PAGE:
Like all working mums, Colleen Theriault has her hands full with her four-year-old son and a full-time career as head baker at a patisserie in the US state of North Carolina. But the 24-year-old is also an advocate for a budding movement that is breaking into the international fashion scene. Its models, like their initiative, are small but strong.
The International Dwarf Fashion Show, a non-profit organisation that aims to “reverse the discriminatory diktats of beauty”, brought seven women with dwarfism to Dubai this week for a show dedicated to raising awareness about the need for more inclusivity in fashion. “This is the farthest I’ve ever travelled, especially by myself,” said Theriault after modelling two dresses at the show. “This trip was a big step.”
In shimmering bodycon dresses and bright embellished saris, models from the United States, the Philippines, Italy, Bulgaria and Russia strutted down an impromptu garden runway under heart-shaped arches of flowers. The show closed with a charismatic model in a bridal dress, her holographic Mary Jane shoes peeking out from under a rose-dotted train.
Zahra Mufaddal Khumri waited for more than two hours with her husband and young daughter to get into Saturday’s show. After living in Dubai for more than a decade, she recently set up a Facebook support group for individuals and families in the emirate who, like her own, live with dwarfism. She and her banker husband have built “a pretty good life” for themselves in the global shopping hub, she said, but even there the basic task of finding clothes that fit has remained a struggle.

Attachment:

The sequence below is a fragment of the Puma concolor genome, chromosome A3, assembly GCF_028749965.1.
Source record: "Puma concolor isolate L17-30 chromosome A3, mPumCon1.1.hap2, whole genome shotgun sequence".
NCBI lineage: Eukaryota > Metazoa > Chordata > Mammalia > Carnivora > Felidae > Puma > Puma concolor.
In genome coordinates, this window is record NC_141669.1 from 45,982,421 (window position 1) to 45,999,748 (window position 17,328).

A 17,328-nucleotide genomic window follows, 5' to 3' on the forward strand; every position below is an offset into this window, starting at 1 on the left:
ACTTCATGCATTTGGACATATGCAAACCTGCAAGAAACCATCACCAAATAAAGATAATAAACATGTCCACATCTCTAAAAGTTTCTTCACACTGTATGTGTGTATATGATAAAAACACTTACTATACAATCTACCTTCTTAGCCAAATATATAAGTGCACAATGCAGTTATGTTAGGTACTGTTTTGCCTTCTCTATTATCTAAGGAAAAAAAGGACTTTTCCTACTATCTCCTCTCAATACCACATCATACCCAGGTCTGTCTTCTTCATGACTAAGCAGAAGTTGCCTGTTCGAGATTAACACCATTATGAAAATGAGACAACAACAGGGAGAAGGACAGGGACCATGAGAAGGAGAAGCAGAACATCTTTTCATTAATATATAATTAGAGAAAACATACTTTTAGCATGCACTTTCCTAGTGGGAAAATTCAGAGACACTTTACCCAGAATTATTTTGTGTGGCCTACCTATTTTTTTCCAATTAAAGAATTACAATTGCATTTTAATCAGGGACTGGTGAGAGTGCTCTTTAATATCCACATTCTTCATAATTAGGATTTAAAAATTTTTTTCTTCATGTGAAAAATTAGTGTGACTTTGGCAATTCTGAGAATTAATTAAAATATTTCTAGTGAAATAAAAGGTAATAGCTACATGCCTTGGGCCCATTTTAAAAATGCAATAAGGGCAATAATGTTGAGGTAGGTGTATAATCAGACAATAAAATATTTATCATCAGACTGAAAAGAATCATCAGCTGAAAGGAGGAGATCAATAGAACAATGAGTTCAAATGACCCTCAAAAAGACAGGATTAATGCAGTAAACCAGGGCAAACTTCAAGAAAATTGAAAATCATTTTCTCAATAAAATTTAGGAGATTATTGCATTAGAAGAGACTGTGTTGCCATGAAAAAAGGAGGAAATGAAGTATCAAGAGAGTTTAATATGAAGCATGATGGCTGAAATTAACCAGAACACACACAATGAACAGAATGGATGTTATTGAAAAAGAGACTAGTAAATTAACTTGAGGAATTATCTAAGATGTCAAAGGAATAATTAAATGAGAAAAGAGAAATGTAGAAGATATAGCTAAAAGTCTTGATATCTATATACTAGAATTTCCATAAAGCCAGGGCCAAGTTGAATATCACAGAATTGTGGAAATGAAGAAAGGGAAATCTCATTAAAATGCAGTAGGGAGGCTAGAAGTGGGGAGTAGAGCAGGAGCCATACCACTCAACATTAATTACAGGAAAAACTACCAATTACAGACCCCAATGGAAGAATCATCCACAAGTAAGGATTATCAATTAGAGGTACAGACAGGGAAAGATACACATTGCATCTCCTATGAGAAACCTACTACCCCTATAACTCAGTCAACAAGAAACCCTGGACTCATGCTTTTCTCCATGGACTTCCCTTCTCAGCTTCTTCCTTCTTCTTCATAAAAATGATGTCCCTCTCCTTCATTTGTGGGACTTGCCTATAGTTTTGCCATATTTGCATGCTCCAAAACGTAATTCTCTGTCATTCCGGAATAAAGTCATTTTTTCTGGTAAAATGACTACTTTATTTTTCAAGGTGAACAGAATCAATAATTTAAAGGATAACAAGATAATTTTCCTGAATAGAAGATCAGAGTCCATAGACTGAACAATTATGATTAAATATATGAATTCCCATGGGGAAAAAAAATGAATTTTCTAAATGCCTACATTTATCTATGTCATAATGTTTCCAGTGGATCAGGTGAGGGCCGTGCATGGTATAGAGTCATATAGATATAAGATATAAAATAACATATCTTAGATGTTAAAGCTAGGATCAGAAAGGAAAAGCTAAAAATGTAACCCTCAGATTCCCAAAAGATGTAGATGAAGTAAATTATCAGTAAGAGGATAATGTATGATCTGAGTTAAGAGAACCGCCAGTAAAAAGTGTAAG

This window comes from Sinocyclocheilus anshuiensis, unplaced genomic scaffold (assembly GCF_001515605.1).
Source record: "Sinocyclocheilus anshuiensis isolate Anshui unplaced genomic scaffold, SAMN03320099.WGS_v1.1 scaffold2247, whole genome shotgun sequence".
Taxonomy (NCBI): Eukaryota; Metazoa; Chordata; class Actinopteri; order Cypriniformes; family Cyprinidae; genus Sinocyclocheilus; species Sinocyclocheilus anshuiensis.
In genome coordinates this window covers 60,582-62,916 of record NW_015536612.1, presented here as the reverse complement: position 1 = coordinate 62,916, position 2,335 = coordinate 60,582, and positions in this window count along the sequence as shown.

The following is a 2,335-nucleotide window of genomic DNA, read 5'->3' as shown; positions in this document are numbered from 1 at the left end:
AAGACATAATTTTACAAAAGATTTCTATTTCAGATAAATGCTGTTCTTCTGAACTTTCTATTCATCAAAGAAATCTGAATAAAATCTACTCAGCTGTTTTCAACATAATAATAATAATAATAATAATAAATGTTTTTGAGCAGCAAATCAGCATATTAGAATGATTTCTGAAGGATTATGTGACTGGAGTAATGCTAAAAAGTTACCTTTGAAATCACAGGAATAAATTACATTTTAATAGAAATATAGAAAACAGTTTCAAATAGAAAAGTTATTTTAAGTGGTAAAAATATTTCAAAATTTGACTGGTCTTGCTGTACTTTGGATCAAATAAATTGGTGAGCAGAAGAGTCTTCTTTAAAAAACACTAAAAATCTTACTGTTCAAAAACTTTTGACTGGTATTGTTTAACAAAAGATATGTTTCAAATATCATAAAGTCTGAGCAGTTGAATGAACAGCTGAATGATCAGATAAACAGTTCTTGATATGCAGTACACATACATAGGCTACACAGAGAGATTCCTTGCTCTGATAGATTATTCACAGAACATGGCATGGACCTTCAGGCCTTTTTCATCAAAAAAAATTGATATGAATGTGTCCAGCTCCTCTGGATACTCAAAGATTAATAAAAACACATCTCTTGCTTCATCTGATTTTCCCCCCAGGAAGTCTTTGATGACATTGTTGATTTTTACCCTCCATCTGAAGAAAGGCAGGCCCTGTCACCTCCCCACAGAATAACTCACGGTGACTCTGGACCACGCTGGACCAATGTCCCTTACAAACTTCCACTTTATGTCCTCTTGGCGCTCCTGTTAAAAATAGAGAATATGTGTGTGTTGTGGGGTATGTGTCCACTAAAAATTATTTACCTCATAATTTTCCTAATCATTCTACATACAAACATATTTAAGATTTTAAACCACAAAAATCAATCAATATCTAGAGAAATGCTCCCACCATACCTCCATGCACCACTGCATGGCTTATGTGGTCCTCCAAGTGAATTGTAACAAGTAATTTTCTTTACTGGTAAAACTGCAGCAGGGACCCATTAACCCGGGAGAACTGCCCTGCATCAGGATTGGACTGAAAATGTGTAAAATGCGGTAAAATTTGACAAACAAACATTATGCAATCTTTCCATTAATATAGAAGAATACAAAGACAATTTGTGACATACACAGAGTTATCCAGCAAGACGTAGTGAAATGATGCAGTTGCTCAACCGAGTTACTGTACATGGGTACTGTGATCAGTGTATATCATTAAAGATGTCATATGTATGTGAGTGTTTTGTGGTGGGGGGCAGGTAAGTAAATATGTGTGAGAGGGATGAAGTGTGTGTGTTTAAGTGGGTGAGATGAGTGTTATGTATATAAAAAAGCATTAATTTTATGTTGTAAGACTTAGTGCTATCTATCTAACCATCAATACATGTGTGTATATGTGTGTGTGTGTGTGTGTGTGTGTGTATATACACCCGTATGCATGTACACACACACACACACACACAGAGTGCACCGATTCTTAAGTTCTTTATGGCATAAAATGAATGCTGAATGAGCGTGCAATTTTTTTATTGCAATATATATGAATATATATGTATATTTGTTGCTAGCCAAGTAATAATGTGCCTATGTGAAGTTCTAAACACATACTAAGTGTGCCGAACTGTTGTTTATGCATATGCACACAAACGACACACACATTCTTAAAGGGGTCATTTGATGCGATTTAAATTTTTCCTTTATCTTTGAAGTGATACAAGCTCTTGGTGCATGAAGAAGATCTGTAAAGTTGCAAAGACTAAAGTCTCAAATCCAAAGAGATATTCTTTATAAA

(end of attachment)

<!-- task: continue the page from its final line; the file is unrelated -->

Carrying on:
The couple generally seek out the help of a tailor to alter or make garments to be the right size, particularly traditional Indian clothes. “You should be comfortable in anything you wear,” Khumri said. Beyond the ‘kids’ section.
She does manage to buy tops and dresses off-the-rack, she said, “but with a bit of difficulty since I do have to search in the petite section. Sometimes in the kids’ section.”
It was witnessing firsthand the exasperation of a woman with dwarfism shopping for basic staples that inspired Myriam Chalek to set up the International Dwarf Fashion Show. “It was seeing this little lady shopping in a kids section -- very frustrated, not finding clothes that fit her,” she said. “I work in the fashion industry, so you always deal with designers and clients who ask you for tall and skinny. Even though some people are trying to turn the tide, like we are, unfortunately that still remains the norm.”
The International Dwarf Fashion Show has attracted worldwide attention since it launched in 2014, taking to the runway during New York Fashion Week, as well as in Tokyo and Paris, supported by France’s culture ministry. But in Dubai, the show almost did not happen after an eleventh-hour cancellation, organisers said.
Chalek said there was “chaos, drama, disappointment and anger” when the hotel they had booked cancelled on them last minute. A second hotel also refused to host the show. Contacted by AFP, the manager at one hotel said he was not aware of any fashion show.